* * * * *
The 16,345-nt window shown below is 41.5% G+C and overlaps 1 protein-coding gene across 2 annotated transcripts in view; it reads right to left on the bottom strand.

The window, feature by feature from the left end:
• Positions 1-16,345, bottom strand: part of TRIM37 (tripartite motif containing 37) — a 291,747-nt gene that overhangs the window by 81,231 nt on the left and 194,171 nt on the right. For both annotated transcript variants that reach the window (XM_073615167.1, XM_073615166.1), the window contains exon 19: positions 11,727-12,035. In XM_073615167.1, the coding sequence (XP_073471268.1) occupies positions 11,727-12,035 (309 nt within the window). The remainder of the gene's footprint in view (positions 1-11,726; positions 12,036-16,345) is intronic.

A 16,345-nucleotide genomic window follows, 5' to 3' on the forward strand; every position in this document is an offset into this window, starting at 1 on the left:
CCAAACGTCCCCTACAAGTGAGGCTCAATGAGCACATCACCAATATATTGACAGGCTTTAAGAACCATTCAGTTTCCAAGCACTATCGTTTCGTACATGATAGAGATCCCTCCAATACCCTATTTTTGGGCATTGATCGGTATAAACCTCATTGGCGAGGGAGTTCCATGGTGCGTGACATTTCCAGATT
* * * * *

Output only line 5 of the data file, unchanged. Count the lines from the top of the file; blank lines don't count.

CCAAACGTCCCCTACAAGTGAGGCTCAATGAGCACATCACCAATATATTGACAGGCTTTAAGAACCATTCAGTTTCCAAGCACTATCGTTTCGTACATGATAGAGATCCCTCCAATACCCTATTTTTGGGCATTGATCGGTATAAACCTCATTGGCGAGGGAGTTCCATGGTGCGTGACATTTCCAGATT